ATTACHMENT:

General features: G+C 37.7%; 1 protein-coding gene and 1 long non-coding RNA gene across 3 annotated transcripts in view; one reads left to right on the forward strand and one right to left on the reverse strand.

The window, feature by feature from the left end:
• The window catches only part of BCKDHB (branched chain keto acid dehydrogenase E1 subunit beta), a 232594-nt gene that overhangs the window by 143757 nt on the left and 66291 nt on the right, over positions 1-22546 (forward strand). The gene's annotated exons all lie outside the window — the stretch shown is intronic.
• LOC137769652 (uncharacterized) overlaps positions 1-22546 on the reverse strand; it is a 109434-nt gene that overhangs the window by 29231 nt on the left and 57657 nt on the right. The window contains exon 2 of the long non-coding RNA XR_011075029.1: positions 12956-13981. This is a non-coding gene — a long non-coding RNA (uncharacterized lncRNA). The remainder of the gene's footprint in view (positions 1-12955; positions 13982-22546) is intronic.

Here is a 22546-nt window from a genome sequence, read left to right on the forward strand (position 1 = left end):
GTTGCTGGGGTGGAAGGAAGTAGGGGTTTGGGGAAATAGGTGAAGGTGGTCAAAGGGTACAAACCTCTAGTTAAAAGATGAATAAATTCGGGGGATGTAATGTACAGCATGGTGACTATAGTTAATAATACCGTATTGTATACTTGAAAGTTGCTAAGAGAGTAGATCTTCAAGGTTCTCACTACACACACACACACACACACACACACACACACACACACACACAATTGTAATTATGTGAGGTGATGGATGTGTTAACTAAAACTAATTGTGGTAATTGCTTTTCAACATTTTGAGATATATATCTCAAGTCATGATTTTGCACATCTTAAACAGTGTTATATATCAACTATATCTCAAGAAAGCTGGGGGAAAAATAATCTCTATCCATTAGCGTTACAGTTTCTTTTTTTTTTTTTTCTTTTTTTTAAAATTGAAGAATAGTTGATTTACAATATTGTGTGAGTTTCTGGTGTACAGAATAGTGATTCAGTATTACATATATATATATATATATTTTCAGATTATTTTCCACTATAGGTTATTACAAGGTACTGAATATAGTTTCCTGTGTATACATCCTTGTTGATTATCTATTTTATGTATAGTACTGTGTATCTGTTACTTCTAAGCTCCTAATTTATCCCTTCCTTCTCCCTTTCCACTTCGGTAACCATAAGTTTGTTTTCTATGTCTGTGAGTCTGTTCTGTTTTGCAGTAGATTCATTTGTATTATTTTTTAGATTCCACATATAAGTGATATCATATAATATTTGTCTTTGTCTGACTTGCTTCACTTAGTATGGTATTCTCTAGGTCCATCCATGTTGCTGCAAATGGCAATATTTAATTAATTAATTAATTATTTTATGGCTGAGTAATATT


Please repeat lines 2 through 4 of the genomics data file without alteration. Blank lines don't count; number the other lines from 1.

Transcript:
The window, feature by feature from the left end:
• The window catches only part of BCKDHB (branched chain keto acid dehydrogenase E1 subunit beta), a 232594-nt gene that overhangs the window by 143757 nt on the left and 66291 nt on the right, over positions 1-22546 (forward strand). The gene's annotated exons all lie outside the window — the stretch shown is intronic.
• LOC137769652 (uncharacterized) overlaps positions 1-22546 on the reverse strand; it is a 109434-nt gene that overhangs the window by 29231 nt on the left and 57657 nt on the right. The window contains exon 2 of the long non-coding RNA XR_011075029.1: positions 12956-13981. This is a non-coding gene — a long non-coding RNA (uncharacterized lncRNA). The remainder of the gene's footprint in view (positions 1-12955; positions 13982-22546) is intronic.